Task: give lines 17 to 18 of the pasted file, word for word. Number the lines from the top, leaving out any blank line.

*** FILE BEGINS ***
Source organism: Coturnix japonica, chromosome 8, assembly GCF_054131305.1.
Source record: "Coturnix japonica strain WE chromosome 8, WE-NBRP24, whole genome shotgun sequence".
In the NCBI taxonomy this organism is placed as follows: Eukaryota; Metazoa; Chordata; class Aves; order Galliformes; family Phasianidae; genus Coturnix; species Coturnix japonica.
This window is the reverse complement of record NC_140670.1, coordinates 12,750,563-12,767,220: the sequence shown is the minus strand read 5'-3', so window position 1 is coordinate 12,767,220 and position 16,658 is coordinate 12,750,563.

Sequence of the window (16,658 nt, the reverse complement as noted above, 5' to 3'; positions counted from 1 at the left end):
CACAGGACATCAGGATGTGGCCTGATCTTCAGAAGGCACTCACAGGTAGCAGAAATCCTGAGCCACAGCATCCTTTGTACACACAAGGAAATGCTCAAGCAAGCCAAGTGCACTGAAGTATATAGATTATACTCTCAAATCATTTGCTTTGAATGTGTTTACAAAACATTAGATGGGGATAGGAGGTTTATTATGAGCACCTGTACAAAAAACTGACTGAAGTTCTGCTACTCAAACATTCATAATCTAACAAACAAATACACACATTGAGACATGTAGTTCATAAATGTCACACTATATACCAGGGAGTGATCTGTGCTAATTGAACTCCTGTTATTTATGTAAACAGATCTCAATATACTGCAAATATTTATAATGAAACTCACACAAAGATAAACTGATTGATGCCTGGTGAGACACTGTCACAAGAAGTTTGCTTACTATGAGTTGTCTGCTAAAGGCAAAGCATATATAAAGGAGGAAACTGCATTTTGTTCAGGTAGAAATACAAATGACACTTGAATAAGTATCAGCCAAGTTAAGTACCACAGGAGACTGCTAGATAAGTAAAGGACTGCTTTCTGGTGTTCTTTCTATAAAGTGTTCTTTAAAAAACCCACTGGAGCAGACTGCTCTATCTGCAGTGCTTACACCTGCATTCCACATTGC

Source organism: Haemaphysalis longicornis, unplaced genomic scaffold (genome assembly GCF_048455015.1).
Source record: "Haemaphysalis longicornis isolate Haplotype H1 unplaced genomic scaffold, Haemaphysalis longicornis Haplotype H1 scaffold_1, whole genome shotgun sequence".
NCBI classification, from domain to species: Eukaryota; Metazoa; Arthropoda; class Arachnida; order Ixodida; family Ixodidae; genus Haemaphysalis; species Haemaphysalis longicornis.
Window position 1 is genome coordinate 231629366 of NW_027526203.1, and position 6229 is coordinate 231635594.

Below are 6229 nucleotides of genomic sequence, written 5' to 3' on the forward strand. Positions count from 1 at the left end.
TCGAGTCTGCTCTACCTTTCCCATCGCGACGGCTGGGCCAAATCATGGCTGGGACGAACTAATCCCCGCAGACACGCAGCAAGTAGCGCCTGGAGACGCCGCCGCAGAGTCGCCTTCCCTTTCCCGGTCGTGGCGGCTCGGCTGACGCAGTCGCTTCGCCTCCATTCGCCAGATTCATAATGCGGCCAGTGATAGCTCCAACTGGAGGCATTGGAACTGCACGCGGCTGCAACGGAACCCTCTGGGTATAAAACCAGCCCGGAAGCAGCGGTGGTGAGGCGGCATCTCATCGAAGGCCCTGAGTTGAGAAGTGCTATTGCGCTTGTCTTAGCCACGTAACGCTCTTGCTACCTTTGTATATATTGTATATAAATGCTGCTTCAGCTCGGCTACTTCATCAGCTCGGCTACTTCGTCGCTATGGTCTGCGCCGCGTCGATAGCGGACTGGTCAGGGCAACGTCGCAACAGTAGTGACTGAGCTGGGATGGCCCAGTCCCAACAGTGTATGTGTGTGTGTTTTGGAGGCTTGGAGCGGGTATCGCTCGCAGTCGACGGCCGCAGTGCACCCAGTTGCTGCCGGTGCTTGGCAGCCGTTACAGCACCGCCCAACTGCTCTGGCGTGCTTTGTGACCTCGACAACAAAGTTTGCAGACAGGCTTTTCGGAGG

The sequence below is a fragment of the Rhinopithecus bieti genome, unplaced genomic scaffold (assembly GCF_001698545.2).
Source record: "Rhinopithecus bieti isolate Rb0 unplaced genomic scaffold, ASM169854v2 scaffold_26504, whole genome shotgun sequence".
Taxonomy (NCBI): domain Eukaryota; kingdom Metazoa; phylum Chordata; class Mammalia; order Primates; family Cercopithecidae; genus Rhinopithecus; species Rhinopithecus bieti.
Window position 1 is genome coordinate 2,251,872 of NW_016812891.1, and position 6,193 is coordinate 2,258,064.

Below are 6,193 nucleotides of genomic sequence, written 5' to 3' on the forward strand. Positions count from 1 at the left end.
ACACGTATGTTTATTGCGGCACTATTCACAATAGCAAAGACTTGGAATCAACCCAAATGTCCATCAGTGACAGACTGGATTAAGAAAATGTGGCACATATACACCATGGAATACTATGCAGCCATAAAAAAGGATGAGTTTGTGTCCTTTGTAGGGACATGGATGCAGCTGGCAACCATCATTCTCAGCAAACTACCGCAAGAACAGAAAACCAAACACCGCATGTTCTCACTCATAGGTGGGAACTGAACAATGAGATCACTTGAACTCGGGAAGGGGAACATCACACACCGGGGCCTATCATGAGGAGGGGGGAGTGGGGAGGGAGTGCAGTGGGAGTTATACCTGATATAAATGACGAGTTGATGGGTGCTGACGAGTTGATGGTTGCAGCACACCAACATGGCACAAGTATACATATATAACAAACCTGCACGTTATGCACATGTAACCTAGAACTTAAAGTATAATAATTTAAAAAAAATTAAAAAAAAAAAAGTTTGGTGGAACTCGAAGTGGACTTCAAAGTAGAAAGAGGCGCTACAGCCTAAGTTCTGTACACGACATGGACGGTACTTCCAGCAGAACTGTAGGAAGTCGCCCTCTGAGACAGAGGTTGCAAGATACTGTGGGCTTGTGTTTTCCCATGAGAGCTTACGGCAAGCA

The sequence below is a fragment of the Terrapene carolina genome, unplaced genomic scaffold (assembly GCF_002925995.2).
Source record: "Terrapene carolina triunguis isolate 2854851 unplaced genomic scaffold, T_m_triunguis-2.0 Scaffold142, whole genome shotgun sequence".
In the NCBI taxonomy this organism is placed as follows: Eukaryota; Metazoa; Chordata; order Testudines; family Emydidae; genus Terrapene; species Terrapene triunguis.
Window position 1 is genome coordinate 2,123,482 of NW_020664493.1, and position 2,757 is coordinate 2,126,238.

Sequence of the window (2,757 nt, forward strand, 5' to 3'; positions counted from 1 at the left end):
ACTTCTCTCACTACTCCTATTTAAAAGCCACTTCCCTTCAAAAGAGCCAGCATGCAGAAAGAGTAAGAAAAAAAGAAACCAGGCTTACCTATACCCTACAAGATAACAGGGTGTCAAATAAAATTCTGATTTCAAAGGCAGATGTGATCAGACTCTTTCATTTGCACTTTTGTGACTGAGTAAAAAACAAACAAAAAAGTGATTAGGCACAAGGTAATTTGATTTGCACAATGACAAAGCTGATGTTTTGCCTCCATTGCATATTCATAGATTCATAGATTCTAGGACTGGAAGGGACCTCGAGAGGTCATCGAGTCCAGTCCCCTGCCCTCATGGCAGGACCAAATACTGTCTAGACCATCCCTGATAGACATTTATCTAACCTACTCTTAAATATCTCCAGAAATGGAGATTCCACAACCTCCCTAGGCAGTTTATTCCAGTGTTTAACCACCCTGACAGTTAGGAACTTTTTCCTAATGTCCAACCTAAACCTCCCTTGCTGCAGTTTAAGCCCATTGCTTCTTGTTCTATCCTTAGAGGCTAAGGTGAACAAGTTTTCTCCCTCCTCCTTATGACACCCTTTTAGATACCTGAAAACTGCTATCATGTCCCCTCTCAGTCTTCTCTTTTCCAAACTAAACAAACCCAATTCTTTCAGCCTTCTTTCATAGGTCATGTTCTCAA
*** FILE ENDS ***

Below are 6,193 nucleotides of genomic sequence, written 5' to 3' on the forward strand. Positions count from 1 at the left end.
ACACGTATGTTTATTGCGGCACTATTCACAATAGCAAAGACTTGGAATCAACCCAAATGTCCATCAGTGACAGACTGGATTAAGAAAATGTGGCACATATACACCATGGAATACTATGCAGCCATAAAAAAGGATGAGTTTGTGTCCTTTGTAGGGACATGGATGCAGCTGGCAACCATCATTCTCAGCAAACTACCGCAAGAACAGAAAACCAAACACCGCATGTTCTCACTCATAGGTGGGAACTGAACAATGAGATCACTTGAACTCGGGAAGGGGAACATCACACACCGGGGCCTATCATGAGGAGGGGGGAGTGGGGAGGGAGTGCAGTGGGAGTTATACCTGATATAAATGACGAGTTGATGGGTGCTGACGAGTTGATGGTTGCAGCACACCAACATGGCACAAGTATACATATATAACAAACCTGCACGTTATGCACATGTAACCTAGAACTTAAAGTATAATAATTTAAAAAAAATTAAAAAAAAAAAAGTTTGGTGGAACTCGAAGTGGACTTCAAAGTAGAAAGAGGCGCTACAGCCTAAGTTCTGTACACGACATGGACGGTACTTCCAGCAGAACTGTAGGAAGTCGCCCTCTGAGACAGAGGTTGCAAGATACTGTGGGCTTGTGTTTTCCCATGAGAGCTTACGGCAAGCA